Another example is Kevin Durant. Although many can (and should) argue that his move to the Warriors was “spineless” or “weak,” he had every right to do it. But, as the second-best player in the NBA, many of his fans feel he should make more than $30 million per year. The idea that as a team’s salary cap rises, the more “star-level” players they can sign is true. At the same time, it also means that the “fringe-level” players get significant pay raises, canceling out the idea of a super team.

End Tanking

Getting rid of salary caps would also help end tanking. Teams like the Sacramento Kings would be more willing to try and sign a superstar in free agency—and if they have a higher bid, they could grab him with no restrictions.

The cap has a lot of indirect effects on tanking, which doesn’t really work. The best example of this is the Philadelphia Sixers. They have “trusted the process” and have come out with Joel Embiid, Ben Simmons, Jahlil Okafor, Nerlens Noel, Dario Saric and Markelle Fultz. Okafor was a bust, Noel was ineffective, and we have yet to see how Fultz plays out. Saric has some potential, Embiid is a great talent but hasn’t proven he can stay healthy, and Simmons also has a lot of potential. And, after five years of being dreadful, the Sixers stand at 15-18 and 10th in the Eastern Conference.

Teams that have miserably failed at tanking and got zero to two franchise players are the Orlando Magic, Sacramento Kings, Phoenix Suns, Denver Nuggets and Dallas Mavericks.

Of course, the salary cap is one of the many reasons why teams tank. Eliminating it is, therefore, necessary to strengthen teams.

Promote Free Competition 

People say they don’t like super teams. But think about it: would you rather have 4-8 super teams and 4-8 lousy teams, or have it like it is now, where the Golden State Warriors are the heavy favorites to win the NBA Finals for the next 3-5 years, with very little competition, unless another super team formed, which will be challenging due to cap restrictions.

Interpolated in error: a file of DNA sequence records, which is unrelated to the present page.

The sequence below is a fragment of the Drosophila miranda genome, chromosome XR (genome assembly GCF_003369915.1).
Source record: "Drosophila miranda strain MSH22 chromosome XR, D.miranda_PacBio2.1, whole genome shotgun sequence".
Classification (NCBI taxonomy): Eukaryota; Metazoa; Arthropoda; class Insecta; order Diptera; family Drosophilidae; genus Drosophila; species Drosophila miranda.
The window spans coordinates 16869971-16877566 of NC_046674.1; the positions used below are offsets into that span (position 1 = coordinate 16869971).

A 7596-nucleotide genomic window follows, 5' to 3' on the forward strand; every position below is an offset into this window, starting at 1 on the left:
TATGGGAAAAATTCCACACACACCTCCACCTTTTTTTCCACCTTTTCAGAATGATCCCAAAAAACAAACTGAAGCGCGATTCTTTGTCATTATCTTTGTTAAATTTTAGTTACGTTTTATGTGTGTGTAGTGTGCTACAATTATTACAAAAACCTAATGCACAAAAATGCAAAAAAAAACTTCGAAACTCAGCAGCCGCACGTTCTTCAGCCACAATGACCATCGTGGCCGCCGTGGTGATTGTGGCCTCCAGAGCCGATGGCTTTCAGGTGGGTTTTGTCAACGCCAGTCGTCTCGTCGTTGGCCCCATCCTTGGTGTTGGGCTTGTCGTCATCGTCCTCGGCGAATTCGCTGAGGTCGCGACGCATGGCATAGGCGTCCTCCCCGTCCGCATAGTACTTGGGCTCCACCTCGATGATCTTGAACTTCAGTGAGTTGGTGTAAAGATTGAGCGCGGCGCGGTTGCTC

Comparison to the MLB

If teams want to spend, let them—it works in the MLB where they have no salary cap. The idea of the competition aspect of keeping teams all on a level playing field with a cap does not work in practice. While baseball has more random variables than basketball which determine the outcome of the game, not having a salary cap really hasn’t hurt the MLB’s competitive nature. The last five MLB World Series winners are as follows: Houston Astros, Chicago Cubs, Kansas City Royals, San Francisco Giants and the Boston Red Sox. No repeats.

Clayton Kershaw is on a 7-year contract for $215 million. Miguel Cabrera is on an 8-year contract for $248 million. Albert Pujols is on a 10-year contract for $240 million. The list goes on and on. Think the contracts are too long? That’s the organization’s problem, not the MLB’s, as they correctly assess. If your team wants to invest long-term in a player, that’s their prerogative. Monitoring teams’ spending is somewhat pointless. If management only cares about profits and shows an unwillingness to spend money to win, then the fans should take that upon themselves to protest management and demand results.

Scrap the Cap